Impulse Control

Published April 8, 2018

Self-contempt is often the starting point for the hatred of others. From there comes the dark forces of cynicism and cruelty.

This self-contempt is unhealthy and often results in self-destructive acts which can be cry’s for help, or expressed as terrible cruelty inflicted on others.

Seeing our own self-hatred and the internal anger that nurtures it, can help the searching sole desire another way to be. A turning point becomes possible in those moments, and we can see that we have the power of impulse control. We can see our impulse to judge, or condemn ourselves, but if we just watch it, then it fades away.

We may catch ourselves resenting the thoughtlessness or actions of someone, but if we release the impulse, let go of the urge to judge them, it fades. That’s impulse control. Each time we have the awareness and presence of mind to allow the emotionĀ  of self-contempt or condemnation of others to appear and then wither, without giving it our energy, we become stronger.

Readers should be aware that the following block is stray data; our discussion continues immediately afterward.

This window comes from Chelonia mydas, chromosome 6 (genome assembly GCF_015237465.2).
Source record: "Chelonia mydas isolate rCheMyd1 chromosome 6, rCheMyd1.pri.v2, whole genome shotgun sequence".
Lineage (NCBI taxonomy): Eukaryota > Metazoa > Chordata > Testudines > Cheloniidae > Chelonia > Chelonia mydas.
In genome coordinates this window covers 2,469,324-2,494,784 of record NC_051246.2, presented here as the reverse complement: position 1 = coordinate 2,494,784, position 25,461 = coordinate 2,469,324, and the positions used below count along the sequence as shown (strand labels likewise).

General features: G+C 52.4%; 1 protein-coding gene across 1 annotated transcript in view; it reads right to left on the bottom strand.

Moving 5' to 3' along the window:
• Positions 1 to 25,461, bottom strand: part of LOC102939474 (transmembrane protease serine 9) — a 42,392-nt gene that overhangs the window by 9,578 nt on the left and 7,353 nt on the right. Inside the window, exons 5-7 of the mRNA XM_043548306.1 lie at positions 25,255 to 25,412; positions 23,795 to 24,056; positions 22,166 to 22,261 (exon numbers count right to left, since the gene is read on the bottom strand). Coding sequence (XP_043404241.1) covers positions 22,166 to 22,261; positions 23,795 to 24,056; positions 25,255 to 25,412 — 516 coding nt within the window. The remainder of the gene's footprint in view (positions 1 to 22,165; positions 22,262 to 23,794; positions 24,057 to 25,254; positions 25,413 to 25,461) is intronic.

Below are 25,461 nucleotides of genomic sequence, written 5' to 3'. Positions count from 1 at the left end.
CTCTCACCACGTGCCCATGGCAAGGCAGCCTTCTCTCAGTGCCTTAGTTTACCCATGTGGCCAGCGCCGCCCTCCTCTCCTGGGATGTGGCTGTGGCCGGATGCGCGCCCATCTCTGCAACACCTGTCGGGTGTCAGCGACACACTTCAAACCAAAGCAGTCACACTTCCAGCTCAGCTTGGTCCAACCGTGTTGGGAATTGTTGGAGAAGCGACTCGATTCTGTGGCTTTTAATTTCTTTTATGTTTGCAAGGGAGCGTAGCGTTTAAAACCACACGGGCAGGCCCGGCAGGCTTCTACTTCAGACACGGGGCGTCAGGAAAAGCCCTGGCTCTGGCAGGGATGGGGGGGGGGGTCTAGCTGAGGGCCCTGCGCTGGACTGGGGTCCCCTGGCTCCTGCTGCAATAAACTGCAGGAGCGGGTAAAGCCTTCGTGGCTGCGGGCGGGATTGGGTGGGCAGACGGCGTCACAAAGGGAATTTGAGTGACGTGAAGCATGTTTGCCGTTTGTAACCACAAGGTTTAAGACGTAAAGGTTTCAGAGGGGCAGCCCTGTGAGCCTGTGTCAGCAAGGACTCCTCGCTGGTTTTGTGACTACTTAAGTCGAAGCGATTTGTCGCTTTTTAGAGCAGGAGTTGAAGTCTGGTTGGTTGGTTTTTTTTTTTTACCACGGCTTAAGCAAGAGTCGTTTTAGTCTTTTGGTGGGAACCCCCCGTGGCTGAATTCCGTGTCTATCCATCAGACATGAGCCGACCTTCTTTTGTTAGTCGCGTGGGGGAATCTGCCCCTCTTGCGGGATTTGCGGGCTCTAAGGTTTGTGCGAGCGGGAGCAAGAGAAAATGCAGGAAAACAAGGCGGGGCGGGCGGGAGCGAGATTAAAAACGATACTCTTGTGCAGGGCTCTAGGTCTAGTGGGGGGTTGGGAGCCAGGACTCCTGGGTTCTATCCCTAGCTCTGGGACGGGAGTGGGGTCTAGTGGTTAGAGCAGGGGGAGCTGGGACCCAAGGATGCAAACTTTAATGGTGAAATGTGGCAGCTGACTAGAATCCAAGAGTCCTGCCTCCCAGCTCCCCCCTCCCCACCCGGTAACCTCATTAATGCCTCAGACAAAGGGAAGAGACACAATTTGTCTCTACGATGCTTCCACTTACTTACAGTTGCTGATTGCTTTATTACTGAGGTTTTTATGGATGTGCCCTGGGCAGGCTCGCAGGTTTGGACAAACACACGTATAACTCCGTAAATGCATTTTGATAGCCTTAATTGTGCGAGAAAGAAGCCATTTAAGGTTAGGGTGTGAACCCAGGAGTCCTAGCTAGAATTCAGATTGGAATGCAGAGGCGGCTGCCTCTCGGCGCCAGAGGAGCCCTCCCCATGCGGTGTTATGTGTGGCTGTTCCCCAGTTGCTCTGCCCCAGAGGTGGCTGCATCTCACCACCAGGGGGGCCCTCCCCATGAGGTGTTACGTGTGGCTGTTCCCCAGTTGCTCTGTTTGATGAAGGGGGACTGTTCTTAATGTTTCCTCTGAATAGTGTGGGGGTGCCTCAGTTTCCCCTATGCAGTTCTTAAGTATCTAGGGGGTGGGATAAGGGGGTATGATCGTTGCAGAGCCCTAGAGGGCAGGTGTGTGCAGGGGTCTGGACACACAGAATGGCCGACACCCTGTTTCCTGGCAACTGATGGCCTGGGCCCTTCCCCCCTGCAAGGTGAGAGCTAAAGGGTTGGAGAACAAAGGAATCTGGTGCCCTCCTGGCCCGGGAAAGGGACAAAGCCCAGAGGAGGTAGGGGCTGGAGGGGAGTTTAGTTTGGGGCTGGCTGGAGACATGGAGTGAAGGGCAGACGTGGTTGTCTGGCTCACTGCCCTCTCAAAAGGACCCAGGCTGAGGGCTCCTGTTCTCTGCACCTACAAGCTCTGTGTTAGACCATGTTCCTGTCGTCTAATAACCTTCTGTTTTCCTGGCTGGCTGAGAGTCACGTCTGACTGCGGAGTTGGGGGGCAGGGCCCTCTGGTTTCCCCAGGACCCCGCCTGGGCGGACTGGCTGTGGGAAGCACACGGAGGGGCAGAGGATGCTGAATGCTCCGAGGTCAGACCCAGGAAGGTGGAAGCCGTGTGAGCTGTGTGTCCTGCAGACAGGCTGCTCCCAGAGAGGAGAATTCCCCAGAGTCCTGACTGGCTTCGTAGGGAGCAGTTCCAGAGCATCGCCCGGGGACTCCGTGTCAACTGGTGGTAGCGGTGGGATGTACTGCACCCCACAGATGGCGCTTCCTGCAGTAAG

Patience develops. Patience with ourselves and patience with others emerges every time we refrain from giving our energy to resentment of self or others. Impulse control becomes an act of love because we stop hating!

Too many of our children today are over stimulated and over emotionalized. Their behavior is often justified by that of adults who are easily outraged and overreact to any slight, real or imagined! Young boys even more than girls, need to learnĀ impulse control, because they tend towards dangerous physical violence.

Young boys who discover the power behind impulse control can learn self-control. The path to manhood then becomes a journey of acquiring virtues that turn the boys into the men they wish they’d known as role models. Young girls, and eventually women, will respect and admire the noble traits that unite men and women in a quest for excellence and the flowering into patient and kind human beings. @WLIngramAuthor